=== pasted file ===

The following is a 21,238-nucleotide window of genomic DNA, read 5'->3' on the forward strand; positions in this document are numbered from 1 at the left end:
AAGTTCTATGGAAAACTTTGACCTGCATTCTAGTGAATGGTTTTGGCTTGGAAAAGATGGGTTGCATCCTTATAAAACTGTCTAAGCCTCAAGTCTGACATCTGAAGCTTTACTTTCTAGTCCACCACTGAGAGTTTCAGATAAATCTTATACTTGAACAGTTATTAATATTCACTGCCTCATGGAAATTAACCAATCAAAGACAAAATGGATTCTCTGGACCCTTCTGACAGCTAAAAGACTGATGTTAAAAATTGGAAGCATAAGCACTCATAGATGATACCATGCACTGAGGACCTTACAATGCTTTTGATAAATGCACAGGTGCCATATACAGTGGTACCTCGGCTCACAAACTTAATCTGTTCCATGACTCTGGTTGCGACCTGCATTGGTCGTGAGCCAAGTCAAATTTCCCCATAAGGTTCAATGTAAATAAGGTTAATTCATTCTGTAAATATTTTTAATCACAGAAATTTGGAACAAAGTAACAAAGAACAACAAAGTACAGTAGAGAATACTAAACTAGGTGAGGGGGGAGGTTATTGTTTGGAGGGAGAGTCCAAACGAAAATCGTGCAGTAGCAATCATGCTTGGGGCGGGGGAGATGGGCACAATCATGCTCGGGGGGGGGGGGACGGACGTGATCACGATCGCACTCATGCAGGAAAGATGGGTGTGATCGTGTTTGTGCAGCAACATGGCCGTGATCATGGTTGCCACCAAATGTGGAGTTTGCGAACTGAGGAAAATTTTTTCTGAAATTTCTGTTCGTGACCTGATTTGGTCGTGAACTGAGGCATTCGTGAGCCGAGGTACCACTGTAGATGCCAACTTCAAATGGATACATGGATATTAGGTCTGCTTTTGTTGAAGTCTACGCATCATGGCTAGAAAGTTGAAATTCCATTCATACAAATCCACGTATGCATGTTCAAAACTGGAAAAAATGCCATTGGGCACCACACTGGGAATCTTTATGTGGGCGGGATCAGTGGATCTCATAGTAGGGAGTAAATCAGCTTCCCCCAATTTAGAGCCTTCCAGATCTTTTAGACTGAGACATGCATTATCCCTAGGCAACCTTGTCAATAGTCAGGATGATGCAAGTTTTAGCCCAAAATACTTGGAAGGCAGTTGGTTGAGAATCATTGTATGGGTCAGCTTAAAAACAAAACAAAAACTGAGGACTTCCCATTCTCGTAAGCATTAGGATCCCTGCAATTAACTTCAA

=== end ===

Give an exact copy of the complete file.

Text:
The following is a 21,238-nucleotide window of genomic DNA, read 5'->3' on the forward strand; positions in this document are numbered from 1 at the left end:
AAGTTCTATGGAAAACTTTGACCTGCATTCTAGTGAATGGTTTTGGCTTGGAAAAGATGGGTTGCATCCTTATAAAACTGTCTAAGCCTCAAGTCTGACATCTGAAGCTTTACTTTCTAGTCCACCACTGAGAGTTTCAGATAAATCTTATACTTGAACAGTTATTAATATTCACTGCCTCATGGAAATTAACCAATCAAAGACAAAATGGATTCTCTGGACCCTTCTGACAGCTAAAAGACTGATGTTAAAAATTGGAAGCATAAGCACTCATAGATGATACCATGCACTGAGGACCTTACAATGCTTTTGATAAATGCACAGGTGCCATATACAGTGGTACCTCGGCTCACAAACTTAATCTGTTCCATGACTCTGGTTGCGACCTGCATTGGTCGTGAGCCAAGTCAAATTTCCCCATAAGGTTCAATGTAAATAAGGTTAATTCATTCTGTAAATATTTTTAATCACAGAAATTTGGAACAAAGTAACAAAGAACAACAAAGTACAGTAGAGAATACTAAACTAGGTGAGGGGGGAGGTTATTGTTTGGAGGGAGAGTCCAAACGAAAATCGTGCAGTAGCAATCATGCTTGGGGCGGGGGAGATGGGCACAATCATGCTCGGGGGGGGGGGGACGGACGTGATCACGATCGCACTCATGCAGGAAAGATGGGTGTGATCGTGTTTGTGCAGCAACATGGCCGTGATCATGGTTGCCACCAAATGTGGAGTTTGCGAACTGAGGAAAATTTTTTCTGAAATTTCTGTTCGTGACCTGATTTGGTCGTGAACTGAGGCATTCGTGAGCCGAGGTACCACTGTAGATGCCAACTTCAAATGGATACATGGATATTAGGTCTGCTTTTGTTGAAGTCTACGCATCATGGCTAGAAAGTTGAAATTCCATTCATACAAATCCACGTATGCATGTTCAAAACTGGAAAAAATGCCATTGGGCACCACACTGGGAATCTTTATGTGGGCGGGATCAGTGGATCTCATAGTAGGGAGTAAATCAGCTTCCCCCAATTTAGAGCCTTCCAGATCTTTTAGACTGAGACATGCATTATCCCTAGGCAACCTTGTCAATAGTCAGGATGATGCAAGTTTTAGCCCAAAATACTTGGAAGGCAGTTGGTTGAGAATCATTGTATGGGTCAGCTTAAAAACAAAACAAAAACTGAGGACTTCCCATTCTCGTAAGCATTAGGATCCCTGCAATTAACTTCAA